Cairo: The presidential candidate of Egypt's radical Islamists appears likely to be disqualified from the race over his mother's American citizenship, giving a clear edge to the Muslim Brotherhood candidate who entered the race late.
The election authority said today that Salafist candidate Sheikh Hazem Abu Ismail could be barred from pursuing his bid for Egypt's presidency as his mother held a US passport, giving the country's closely watched presidential race an unexpected turn.
The development came less than a week after, Abu Ismail marched along with thousands of his supporters to the Presidential Elections Commission to file his nomination.
The potential exclusion of the 51-year-old preacher, highly popular among conservative Egyptians, from the race over his mother's dual citizenship, may turn out to be a favourable development for the Brotherhood's recently nominated candidate, Khairat al-Shater.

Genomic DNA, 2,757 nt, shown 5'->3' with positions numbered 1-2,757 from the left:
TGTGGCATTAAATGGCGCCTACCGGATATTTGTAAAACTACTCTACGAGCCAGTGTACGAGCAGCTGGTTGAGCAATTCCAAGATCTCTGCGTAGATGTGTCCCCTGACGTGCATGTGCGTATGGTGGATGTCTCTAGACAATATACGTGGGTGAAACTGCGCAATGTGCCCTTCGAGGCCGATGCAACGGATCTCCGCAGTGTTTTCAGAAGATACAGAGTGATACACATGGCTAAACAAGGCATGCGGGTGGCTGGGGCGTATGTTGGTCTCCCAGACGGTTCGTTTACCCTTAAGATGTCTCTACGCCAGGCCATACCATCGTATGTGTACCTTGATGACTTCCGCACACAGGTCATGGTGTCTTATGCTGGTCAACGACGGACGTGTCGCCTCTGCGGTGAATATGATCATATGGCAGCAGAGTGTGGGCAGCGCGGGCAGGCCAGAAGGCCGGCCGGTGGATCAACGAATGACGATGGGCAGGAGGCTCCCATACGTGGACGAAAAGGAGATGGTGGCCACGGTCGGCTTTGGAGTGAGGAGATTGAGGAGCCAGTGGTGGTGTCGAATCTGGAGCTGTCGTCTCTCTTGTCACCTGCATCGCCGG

However, it could also provoke an uproar from thousands of his dedicated backers who had pinned their hopes on Abu Ismail to implement 'God's law'.
Abu Ismail's candidacy application may be turned down as Egyptian law stipulates that a presidential candidate must be born to Egyptian parents who have never held a second nationality.
"He will not be disqualified. Otherwise we will take to the streets in millions," one of his supporters said as some of them planned a march of a million tomorrow to object to his expulsion.
The imminent exclusion of Abu Ismail is expected to enhance the chances of the 62-year-old Brotherhood leader, widely viewed as the group's most influential member.
Shater has entered the race at the last minute and has very little time to catch up with other nominees' campaigns.
First Published: Friday, April 06, 2012, 10:43